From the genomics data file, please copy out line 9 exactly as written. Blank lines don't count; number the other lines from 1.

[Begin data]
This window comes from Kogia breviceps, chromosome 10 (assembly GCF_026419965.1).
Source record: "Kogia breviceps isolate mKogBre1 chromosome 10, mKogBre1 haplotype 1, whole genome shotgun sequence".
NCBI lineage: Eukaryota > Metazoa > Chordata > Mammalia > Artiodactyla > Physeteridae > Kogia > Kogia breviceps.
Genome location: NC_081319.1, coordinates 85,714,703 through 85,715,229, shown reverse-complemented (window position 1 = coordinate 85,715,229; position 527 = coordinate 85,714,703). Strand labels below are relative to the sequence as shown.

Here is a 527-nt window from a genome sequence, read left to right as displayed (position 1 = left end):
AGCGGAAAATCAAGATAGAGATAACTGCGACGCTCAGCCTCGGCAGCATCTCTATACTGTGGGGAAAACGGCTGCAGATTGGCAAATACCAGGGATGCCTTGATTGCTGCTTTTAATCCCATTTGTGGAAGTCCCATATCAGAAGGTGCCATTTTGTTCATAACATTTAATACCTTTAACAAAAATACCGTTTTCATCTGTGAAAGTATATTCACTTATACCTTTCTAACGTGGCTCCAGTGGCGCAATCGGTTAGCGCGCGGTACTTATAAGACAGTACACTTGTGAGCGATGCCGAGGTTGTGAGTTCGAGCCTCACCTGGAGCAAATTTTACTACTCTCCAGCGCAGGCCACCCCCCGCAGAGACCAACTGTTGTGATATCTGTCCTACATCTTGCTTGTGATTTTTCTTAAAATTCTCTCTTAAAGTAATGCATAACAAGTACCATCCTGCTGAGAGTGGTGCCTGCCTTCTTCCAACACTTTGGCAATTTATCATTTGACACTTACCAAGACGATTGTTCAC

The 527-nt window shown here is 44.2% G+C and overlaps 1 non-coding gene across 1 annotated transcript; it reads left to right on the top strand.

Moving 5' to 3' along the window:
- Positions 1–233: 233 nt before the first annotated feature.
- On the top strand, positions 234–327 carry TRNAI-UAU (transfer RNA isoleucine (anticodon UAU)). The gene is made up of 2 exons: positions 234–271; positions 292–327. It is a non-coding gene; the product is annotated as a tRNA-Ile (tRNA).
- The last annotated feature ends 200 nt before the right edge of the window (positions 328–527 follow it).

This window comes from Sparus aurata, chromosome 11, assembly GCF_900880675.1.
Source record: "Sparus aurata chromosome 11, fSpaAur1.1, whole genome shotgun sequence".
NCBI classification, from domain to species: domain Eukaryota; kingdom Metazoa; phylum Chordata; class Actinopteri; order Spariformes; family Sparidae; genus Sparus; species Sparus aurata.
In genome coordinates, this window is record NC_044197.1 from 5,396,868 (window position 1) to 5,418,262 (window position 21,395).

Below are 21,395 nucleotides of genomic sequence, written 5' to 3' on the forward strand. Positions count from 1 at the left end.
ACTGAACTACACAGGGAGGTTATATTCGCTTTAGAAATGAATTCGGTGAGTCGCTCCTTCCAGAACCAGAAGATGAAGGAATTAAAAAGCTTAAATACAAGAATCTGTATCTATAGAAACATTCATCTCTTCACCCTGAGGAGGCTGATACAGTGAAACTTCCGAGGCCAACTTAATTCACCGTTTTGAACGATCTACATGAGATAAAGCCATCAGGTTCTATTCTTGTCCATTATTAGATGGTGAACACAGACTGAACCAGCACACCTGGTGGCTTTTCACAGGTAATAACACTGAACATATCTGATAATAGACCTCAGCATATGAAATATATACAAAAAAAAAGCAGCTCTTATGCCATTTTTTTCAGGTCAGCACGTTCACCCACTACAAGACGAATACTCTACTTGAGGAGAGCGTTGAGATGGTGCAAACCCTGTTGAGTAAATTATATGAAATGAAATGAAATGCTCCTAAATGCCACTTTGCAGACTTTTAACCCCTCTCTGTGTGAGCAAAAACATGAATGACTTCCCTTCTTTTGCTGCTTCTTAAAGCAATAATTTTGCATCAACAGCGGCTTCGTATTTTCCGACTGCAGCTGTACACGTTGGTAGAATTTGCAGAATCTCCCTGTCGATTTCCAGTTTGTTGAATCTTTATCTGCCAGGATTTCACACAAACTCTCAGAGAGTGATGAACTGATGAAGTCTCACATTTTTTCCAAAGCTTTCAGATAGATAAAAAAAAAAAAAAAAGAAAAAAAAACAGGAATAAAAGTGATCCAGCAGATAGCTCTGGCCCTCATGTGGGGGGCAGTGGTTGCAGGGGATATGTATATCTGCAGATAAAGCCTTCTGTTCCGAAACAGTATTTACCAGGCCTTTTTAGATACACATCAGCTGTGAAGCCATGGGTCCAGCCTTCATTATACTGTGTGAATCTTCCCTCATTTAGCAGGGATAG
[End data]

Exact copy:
- Positions 1–233: 233 nt before the first annotated feature.